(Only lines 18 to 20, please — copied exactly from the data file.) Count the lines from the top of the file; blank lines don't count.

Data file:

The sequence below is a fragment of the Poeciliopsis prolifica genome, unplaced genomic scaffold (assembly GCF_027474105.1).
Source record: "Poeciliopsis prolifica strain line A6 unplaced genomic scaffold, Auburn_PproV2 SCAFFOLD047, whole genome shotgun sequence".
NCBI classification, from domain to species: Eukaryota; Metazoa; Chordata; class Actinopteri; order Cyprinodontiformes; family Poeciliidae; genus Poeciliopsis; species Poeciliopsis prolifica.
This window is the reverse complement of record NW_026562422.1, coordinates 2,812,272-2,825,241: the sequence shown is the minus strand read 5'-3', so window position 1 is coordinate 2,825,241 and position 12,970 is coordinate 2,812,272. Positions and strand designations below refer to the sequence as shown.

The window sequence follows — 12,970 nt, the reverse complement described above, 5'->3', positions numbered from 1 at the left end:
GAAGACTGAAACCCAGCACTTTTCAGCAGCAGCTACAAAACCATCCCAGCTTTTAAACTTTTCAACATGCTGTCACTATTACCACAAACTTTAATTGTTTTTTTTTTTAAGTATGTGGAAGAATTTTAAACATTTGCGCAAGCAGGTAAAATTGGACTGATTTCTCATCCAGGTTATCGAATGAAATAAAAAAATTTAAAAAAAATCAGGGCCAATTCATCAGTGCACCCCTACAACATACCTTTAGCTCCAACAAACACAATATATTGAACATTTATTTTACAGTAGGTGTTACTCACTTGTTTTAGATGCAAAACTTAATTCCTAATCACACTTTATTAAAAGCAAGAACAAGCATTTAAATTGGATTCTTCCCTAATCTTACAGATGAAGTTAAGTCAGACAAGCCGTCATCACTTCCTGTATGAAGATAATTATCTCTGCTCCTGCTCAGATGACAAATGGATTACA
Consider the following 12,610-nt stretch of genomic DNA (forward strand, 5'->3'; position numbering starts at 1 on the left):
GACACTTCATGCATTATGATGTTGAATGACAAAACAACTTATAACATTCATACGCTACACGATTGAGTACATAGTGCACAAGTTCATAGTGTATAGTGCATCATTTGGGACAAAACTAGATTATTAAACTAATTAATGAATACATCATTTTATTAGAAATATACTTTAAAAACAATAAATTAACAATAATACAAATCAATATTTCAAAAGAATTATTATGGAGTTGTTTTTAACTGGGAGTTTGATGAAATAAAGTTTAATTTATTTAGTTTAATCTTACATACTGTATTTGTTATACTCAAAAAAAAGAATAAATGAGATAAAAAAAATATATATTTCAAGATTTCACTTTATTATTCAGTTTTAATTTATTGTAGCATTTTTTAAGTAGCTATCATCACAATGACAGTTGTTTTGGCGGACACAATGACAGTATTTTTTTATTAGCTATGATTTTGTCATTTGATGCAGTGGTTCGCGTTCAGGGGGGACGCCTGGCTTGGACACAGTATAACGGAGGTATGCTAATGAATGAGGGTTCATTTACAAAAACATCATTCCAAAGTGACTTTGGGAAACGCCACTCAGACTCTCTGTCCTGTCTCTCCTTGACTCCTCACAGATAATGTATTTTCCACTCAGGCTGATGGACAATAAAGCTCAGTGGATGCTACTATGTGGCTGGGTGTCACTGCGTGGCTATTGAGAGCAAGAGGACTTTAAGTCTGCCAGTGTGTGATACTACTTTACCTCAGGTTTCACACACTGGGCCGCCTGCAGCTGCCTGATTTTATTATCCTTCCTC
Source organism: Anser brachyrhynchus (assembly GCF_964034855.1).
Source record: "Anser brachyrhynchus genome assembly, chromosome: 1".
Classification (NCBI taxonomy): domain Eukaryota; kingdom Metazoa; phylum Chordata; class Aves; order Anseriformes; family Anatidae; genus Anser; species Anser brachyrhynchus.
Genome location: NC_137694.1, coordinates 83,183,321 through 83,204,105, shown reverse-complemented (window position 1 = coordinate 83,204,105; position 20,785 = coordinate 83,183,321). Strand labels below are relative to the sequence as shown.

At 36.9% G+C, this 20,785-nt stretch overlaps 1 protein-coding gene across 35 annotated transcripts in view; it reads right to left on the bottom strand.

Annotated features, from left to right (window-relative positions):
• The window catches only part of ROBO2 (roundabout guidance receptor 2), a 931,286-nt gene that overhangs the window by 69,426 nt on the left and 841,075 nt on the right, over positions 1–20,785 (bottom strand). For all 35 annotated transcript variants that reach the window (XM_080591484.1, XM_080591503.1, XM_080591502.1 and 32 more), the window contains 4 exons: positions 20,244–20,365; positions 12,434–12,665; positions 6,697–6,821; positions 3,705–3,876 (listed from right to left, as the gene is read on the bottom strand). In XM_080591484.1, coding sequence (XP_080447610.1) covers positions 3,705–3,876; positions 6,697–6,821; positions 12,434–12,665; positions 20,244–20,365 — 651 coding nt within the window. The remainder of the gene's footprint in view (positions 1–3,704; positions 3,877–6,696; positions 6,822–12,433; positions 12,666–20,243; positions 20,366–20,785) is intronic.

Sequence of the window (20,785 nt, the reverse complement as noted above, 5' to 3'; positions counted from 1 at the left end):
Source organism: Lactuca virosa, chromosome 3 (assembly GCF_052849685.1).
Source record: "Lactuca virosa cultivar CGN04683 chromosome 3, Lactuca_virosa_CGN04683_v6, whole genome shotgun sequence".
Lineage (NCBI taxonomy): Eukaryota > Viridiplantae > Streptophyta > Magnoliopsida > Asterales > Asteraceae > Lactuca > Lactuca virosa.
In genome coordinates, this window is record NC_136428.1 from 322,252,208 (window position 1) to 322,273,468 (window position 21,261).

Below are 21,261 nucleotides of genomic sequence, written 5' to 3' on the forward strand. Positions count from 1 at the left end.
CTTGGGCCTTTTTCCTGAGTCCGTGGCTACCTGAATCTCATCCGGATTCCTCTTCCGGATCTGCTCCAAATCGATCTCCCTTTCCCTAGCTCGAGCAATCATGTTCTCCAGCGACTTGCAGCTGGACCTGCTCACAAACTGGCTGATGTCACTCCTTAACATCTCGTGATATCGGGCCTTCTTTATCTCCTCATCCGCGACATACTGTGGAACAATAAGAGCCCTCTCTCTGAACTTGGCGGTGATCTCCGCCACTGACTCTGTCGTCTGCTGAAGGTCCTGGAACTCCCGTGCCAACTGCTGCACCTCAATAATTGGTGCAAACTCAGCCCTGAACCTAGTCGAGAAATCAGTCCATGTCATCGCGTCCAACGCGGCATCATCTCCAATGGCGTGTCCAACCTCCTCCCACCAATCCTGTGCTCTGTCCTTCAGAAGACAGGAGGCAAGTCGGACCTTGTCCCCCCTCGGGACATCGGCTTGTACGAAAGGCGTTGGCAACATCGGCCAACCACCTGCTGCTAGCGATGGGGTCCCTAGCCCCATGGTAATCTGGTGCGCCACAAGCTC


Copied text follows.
Source record: "Lactuca virosa cultivar CGN04683 chromosome 3, Lactuca_virosa_CGN04683_v6, whole genome shotgun sequence".
Lineage (NCBI taxonomy): Eukaryota > Viridiplantae > Streptophyta > Magnoliopsida > Asterales > Asteraceae > Lactuca > Lactuca virosa.
In genome coordinates, this window is record NC_136428.1 from 322,252,208 (window position 1) to 322,273,468 (window position 21,261).